Nanaimo council calls for strategy on implementing ideas from core review

NANAIMO – City staff members will advise council on how it can act on recommendations it decides on from a new core services review.

Nanaimo has completed its core services review – now comes the hard part, according to Coun. Bill Yoachim.

During a committee of the whole meeting Monday, politicians called for an implementation strategy from staff in 30 days on how recommendations they choose from the core services review could roll out.

Dozens of recommendations aimed at cost-savings and efficiencies were in the 245-page report, released last week.

Chief administrative officer Tracy Samra said council can decide which recommendations it wants to go with at any point in time. Staff will come back with advice on implementation, including preliminary ideas for the short-, medium- and long-term and ways council can engage the public.

Coun. Jim Kipp, who made previous attempts to get a core review prior to his re-election in 2014, said it’s a really good review and will help move the city into a more efficient position. It’s not a “slash and burn” like the fear tactics that were out there, he said.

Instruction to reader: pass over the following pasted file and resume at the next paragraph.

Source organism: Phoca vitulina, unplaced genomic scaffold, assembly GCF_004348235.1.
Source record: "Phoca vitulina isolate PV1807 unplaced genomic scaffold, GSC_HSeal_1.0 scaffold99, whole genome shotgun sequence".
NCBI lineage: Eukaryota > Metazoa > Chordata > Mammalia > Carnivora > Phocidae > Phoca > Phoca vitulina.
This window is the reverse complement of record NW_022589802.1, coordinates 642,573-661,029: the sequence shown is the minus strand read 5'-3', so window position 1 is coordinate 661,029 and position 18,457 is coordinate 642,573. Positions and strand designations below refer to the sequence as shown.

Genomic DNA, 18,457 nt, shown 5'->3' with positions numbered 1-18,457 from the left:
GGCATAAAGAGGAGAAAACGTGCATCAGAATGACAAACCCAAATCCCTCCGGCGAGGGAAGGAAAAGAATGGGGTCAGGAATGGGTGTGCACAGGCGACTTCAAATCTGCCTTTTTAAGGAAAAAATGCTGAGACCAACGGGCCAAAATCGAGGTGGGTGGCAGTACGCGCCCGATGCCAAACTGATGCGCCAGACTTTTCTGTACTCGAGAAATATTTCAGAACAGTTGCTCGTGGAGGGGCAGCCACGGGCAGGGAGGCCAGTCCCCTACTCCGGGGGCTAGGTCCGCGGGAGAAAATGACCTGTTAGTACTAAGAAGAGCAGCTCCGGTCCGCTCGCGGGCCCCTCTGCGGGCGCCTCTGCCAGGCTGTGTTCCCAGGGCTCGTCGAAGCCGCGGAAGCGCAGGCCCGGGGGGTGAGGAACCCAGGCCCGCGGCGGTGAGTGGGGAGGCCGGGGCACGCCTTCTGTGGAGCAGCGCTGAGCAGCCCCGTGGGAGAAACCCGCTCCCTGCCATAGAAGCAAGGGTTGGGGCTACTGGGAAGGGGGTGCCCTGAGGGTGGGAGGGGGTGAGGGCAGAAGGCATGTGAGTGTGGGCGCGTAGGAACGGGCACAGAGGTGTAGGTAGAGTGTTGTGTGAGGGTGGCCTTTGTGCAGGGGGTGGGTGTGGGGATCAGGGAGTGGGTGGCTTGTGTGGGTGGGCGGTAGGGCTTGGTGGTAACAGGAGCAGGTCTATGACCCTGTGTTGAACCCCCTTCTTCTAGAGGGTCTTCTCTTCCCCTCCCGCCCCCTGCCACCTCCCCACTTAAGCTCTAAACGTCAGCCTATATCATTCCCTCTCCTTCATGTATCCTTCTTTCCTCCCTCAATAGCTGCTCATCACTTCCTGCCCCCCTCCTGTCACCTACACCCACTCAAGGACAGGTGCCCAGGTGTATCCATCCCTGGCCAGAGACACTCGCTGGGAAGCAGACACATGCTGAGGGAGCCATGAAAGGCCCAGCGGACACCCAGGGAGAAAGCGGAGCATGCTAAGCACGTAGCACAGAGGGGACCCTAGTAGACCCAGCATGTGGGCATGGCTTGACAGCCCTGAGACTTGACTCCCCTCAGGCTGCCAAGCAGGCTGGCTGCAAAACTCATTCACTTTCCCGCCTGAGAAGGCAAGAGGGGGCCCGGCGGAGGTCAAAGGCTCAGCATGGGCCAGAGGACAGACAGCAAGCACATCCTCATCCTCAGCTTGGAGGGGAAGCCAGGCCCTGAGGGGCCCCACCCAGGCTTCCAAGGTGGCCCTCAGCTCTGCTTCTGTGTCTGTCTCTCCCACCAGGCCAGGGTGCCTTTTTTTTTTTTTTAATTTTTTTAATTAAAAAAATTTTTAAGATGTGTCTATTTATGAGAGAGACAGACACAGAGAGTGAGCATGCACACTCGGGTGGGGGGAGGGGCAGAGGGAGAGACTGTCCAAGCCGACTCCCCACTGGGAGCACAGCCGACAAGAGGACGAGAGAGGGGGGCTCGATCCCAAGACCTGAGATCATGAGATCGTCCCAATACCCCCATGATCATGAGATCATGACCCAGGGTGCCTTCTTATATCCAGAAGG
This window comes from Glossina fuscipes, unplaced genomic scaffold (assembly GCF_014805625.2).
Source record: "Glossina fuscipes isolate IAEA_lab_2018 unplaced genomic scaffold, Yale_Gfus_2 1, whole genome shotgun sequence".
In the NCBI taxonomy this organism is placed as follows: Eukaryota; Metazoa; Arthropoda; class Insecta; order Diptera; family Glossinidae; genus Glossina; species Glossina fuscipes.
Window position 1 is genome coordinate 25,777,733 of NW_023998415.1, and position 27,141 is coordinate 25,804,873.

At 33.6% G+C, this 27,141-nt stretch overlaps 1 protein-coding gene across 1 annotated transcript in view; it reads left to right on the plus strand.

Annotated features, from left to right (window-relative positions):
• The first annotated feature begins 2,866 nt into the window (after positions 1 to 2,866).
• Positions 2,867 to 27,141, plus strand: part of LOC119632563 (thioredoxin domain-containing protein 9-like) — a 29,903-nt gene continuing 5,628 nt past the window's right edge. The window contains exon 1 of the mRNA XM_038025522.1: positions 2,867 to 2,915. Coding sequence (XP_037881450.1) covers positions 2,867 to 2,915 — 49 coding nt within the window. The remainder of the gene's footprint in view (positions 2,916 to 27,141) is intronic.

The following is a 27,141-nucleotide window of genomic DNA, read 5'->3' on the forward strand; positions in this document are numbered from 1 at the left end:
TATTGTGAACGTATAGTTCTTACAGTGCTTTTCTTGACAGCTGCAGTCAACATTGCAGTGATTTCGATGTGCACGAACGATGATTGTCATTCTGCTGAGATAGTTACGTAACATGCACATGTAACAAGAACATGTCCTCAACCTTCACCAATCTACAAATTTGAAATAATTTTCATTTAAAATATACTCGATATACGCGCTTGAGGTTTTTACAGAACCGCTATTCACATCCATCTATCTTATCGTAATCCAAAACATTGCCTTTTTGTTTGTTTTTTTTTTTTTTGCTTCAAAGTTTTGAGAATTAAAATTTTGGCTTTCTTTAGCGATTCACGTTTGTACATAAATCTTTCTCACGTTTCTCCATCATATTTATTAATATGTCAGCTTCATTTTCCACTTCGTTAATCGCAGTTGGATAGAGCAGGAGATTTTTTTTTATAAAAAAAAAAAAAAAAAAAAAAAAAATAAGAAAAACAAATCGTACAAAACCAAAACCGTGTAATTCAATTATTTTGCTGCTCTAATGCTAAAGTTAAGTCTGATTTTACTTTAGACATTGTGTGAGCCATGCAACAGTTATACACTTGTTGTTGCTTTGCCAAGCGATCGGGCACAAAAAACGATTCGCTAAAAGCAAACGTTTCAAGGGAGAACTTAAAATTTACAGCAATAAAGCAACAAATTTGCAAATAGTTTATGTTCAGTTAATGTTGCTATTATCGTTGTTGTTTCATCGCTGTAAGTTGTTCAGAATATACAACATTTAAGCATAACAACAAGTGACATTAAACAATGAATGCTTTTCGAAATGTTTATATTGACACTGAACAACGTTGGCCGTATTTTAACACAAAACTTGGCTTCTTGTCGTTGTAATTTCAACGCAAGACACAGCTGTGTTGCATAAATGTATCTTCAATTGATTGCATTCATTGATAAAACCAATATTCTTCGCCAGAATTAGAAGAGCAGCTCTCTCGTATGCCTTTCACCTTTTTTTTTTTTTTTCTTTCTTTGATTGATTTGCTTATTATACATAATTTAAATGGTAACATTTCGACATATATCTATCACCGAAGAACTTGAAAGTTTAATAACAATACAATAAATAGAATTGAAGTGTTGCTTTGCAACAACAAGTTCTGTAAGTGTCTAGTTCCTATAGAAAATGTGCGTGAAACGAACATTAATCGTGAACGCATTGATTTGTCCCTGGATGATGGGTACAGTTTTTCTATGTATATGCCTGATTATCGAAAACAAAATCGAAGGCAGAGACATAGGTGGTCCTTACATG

Yoachim said the implementation plan is the hardest work to come yet, but he looks forward to it.

“End of the day, everyone around this table here won’t be popular with some groups because we’re going to have to make real decisions and that’s part of what the people expected in the city and we have to make sure the dollars are best used as we go forward,” he said.

Following the committee of the whole meeting, Coun. Wendy Pratt told the News Bulletin this is about raising the city’s awareness about where it’s doing well and how it can be better. She saw no alarm bells.

The report is a tool to move council forward, she said, adding council felt stalled because it wasn’t going to make decisions until after the review, although it has been working on strategic planning.

Pratt also pointed out that the city doesn’t have to do what’s been recommended, but to her, the recommendations make sense.

“It’s where we put them in the list of priorities, and when we decide to implement them,” Pratt said. “If we’re going to implement them in the ways that they’ve suggested or whether we need to go out and find out what best practices are in other communities.”

Mayor Bill McKay said the report is a snapshot in time and exactly what he hoped for. He does see tough conversations, but is eager to delve into the report in great detail.

“Within 30 days council has asked staff to come up with a strategy for implementation and in a very loose format because a number of the initiatives that affect service levels will have to go to the community for further consultation.”